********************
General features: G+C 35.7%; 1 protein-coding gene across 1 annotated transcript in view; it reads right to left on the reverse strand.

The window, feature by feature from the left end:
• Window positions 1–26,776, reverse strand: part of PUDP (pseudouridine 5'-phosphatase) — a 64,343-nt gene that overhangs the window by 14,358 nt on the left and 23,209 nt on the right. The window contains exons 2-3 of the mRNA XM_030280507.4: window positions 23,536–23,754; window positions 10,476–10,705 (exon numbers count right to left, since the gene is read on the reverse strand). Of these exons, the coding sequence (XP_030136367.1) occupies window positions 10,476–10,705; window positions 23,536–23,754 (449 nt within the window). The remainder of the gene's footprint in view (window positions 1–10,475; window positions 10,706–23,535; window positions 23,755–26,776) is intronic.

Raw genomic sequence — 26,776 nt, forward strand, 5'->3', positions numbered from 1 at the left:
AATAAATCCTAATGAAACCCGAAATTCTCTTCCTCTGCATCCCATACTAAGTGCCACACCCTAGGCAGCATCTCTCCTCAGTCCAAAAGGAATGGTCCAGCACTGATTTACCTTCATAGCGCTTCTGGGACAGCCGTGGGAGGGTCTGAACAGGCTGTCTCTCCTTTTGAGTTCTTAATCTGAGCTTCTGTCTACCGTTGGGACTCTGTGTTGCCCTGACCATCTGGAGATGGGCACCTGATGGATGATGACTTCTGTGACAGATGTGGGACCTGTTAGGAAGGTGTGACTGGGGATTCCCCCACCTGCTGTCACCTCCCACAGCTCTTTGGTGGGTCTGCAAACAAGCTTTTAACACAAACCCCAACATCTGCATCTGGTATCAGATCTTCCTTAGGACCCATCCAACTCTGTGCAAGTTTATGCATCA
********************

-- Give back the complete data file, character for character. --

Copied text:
General features: G+C 35.7%; 1 protein-coding gene across 1 annotated transcript in view; it reads right to left on the reverse strand.

The window, feature by feature from the left end:
• Window positions 1–26,776, reverse strand: part of PUDP (pseudouridine 5'-phosphatase) — a 64,343-nt gene that overhangs the window by 14,358 nt on the left and 23,209 nt on the right. The window contains exons 2-3 of the mRNA XM_030280507.4: window positions 23,536–23,754; window positions 10,476–10,705 (exon numbers count right to left, since the gene is read on the reverse strand). Of these exons, the coding sequence (XP_030136367.1) occupies window positions 10,476–10,705; window positions 23,536–23,754 (449 nt within the window). The remainder of the gene's footprint in view (window positions 1–10,475; window positions 10,706–23,535; window positions 23,755–26,776) is intronic.

Raw genomic sequence — 26,776 nt, forward strand, 5'->3', positions numbered from 1 at the left:
AATAAATCCTAATGAAACCCGAAATTCTCTTCCTCTGCATCCCATACTAAGTGCCACACCCTAGGCAGCATCTCTCCTCAGTCCAAAAGGAATGGTCCAGCACTGATTTACCTTCATAGCGCTTCTGGGACAGCCGTGGGAGGGTCTGAACAGGCTGTCTCTCCTTTTGAGTTCTTAATCTGAGCTTCTGTCTACCGTTGGGACTCTGTGTTGCCCTGACCATCTGGAGATGGGCACCTGATGGATGATGACTTCTGTGACAGATGTGGGACCTGTTAGGAAGGTGTGACTGGGGATTCCCCCACCTGCTGTCACCTCCCACAGCTCTTTGGTGGGTCTGCAAACAAGCTTTTAACACAAACCCCAACATCTGCATCTGGTATCAGATCTTCCTTAGGACCCATCCAACTCTGTGCAAGTTTATGCATCA